Baltimore 26 Aug. 1820
I have the honor to receive your very friendly letter, and I pray you accept my sincere thanks for your good wishes.—My health since my last has been declining. my mind naturally active & heretofore kept Constantly employed, is left for want of occupation to prey on itself, and the consequence must be serious.—I was in a similar State when I went last Winter to Congress—from which I was relieved by the incessant labour incident to my situation as Chairman of the Ways & Means—
I take it for granted that Mr Forsyth will remain some time longer at Madrid. and I hope he may be able to induce Spain to relieve our flour from the present prohibitory duty. a similar duty exists in Portugal, the loss of those two markets (which we formerly supplied) is being felt by our farmers. the fact is, there are no longer any substantive Markets for our flour, and tho nominal price is ƒƒ4.56 without demand.—France is now the best market, but our late law laying a tonnage duty of ƒƒ18 on French ships deters the ships of the U.S. from adventuring to French Ports. England will not want out Grain. yet Flour actually goes to Liverpool & is transported thence to all the [. . .] , the loss of double transport is paid by our farmers.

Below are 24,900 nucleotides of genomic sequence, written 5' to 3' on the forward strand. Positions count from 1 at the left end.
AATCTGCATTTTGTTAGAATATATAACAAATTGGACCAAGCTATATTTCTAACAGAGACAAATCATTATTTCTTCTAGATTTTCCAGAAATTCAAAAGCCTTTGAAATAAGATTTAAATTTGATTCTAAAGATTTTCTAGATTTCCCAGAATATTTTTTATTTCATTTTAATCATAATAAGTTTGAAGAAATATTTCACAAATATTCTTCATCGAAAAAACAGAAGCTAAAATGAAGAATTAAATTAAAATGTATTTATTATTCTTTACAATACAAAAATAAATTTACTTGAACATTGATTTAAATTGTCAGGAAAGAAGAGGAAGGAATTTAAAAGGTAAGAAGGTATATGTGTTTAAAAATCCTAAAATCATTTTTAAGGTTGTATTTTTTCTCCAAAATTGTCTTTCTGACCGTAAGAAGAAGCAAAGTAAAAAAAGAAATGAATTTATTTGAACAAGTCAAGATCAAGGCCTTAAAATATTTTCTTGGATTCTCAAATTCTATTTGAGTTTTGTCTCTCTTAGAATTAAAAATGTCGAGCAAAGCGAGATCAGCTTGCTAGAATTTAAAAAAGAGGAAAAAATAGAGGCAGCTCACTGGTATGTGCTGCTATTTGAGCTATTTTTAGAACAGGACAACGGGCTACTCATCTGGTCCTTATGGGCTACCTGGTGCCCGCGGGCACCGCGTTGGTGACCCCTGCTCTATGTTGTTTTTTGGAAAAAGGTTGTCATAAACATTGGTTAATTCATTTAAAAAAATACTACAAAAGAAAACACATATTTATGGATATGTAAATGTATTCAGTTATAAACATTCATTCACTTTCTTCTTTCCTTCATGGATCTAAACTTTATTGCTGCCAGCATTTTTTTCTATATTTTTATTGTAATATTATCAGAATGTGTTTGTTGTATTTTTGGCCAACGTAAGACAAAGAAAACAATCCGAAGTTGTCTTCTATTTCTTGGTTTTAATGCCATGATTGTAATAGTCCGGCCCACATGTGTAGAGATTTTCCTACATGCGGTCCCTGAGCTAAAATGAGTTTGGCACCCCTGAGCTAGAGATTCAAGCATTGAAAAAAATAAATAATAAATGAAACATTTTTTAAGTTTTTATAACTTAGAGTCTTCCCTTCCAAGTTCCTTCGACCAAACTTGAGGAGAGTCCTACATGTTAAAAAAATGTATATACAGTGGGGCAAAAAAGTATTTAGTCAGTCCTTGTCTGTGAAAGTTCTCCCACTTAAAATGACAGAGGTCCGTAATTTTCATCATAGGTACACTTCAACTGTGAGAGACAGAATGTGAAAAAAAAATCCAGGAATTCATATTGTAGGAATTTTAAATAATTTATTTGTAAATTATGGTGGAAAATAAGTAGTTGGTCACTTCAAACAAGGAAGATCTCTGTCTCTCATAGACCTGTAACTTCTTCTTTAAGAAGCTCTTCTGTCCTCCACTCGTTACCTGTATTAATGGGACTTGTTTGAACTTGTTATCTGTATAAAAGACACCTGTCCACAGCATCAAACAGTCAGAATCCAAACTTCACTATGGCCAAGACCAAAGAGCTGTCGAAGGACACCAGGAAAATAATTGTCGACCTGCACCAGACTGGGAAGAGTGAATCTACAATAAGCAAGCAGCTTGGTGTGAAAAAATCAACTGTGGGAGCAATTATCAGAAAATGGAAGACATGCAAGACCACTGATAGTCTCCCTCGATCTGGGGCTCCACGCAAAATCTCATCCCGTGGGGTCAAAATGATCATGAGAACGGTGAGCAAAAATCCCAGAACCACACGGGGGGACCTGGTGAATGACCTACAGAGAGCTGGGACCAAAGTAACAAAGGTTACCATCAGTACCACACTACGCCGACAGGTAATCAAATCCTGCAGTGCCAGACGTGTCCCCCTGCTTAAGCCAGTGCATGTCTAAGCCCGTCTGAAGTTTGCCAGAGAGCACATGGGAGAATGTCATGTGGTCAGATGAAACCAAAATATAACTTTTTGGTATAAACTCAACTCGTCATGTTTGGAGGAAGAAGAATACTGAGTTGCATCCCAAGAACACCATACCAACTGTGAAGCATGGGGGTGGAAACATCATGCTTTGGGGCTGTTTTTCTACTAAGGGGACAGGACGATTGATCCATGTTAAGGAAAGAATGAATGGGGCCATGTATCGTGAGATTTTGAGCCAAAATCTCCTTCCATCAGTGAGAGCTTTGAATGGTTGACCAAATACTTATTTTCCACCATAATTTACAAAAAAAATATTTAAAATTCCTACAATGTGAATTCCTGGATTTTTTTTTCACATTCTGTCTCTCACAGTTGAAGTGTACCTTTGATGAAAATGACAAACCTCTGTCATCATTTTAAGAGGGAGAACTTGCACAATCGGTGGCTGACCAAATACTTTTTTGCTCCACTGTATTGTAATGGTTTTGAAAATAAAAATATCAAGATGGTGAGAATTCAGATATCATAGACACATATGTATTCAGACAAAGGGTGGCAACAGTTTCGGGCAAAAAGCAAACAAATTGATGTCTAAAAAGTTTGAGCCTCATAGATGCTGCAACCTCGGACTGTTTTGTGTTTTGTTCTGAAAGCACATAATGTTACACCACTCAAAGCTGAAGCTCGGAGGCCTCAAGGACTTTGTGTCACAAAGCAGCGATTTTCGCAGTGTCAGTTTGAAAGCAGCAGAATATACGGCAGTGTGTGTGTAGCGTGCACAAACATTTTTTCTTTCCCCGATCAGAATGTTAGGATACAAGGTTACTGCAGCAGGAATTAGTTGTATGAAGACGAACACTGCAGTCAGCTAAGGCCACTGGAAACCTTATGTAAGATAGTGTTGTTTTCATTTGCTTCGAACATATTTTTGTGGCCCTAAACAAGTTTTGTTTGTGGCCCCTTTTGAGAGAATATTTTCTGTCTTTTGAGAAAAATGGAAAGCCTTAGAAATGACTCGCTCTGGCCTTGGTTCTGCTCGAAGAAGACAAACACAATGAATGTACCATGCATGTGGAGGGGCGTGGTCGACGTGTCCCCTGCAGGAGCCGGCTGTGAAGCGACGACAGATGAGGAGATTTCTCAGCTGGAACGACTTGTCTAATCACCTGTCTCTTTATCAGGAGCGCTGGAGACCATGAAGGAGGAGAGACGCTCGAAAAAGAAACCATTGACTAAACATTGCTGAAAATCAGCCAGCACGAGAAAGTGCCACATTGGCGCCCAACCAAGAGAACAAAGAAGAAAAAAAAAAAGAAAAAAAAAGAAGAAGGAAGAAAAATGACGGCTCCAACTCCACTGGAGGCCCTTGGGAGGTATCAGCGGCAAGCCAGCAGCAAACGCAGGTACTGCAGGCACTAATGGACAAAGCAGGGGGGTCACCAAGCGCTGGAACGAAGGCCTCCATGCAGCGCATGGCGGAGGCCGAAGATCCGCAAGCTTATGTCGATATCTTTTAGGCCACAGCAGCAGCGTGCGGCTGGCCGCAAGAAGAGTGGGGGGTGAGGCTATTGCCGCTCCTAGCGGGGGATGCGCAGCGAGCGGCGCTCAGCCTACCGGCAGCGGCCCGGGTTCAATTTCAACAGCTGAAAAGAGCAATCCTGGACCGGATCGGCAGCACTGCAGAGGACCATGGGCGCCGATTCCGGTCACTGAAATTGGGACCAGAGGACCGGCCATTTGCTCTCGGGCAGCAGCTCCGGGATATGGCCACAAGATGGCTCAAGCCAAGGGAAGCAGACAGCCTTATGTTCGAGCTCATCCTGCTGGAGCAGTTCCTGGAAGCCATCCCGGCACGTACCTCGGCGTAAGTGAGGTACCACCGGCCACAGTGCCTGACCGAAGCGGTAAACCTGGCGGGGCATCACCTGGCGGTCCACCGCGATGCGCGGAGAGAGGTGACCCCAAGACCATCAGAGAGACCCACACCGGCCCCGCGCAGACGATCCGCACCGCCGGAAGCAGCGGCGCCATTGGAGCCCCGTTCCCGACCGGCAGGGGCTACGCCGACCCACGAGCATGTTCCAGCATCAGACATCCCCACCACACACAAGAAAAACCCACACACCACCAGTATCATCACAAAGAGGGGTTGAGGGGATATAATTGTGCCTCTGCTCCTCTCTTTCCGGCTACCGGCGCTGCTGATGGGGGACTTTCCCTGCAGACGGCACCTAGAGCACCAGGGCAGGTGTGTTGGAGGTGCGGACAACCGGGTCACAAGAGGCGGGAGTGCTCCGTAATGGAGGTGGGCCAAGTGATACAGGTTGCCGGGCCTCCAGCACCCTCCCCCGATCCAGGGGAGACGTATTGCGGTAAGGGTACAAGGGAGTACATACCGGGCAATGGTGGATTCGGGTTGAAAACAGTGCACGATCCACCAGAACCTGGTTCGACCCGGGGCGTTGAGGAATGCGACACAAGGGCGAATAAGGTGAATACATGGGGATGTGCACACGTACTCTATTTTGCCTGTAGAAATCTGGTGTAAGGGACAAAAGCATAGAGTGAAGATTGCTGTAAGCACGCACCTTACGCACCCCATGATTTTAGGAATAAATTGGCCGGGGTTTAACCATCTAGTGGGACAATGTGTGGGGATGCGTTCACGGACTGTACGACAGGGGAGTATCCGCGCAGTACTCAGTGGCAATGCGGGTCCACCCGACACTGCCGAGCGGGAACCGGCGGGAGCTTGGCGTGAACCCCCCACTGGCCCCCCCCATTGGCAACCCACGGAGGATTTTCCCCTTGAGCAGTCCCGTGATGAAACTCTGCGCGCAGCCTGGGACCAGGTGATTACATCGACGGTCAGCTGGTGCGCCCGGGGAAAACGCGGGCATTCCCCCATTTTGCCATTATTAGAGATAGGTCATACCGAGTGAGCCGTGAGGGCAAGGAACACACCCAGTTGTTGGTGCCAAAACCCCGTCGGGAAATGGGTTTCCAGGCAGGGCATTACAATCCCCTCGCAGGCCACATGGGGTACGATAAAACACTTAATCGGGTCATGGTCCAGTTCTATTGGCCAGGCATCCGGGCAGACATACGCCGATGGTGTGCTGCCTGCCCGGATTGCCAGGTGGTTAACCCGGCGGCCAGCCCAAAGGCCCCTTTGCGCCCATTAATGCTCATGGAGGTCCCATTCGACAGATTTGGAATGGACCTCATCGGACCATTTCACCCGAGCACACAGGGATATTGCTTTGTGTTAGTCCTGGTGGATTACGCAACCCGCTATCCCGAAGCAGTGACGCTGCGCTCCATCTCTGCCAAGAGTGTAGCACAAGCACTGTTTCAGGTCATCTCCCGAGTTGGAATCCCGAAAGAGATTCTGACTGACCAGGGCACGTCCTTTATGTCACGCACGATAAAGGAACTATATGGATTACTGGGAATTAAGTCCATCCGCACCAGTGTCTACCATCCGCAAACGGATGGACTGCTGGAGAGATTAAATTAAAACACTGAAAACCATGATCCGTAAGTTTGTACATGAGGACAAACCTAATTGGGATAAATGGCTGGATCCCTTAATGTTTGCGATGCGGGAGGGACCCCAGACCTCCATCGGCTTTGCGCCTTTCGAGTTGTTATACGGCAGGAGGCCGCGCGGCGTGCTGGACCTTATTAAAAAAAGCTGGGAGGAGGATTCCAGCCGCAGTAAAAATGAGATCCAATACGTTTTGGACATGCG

Mr Rush will remain in Engd until he shall be elected Governer of Pennsa when Findlay’s term has expired, that attempt is contemplated,—In the mean time he lives in retirement out of the City.—Mr Gallatin consented reluctantly to remain another year for the purpose of completing a Commercial treaty. he will leave France next May. I should doubt whether the Salary would meet the expenses of that Court longer than two years—I would be glad to have it. but I have some Idea, that the mission will be filled by a Gentleman in whom a deep interest is felt, and if so, I would not on any Account interfere—I am sir your friend sincerely & truly
DLC: Papers of Thomas Jefferson.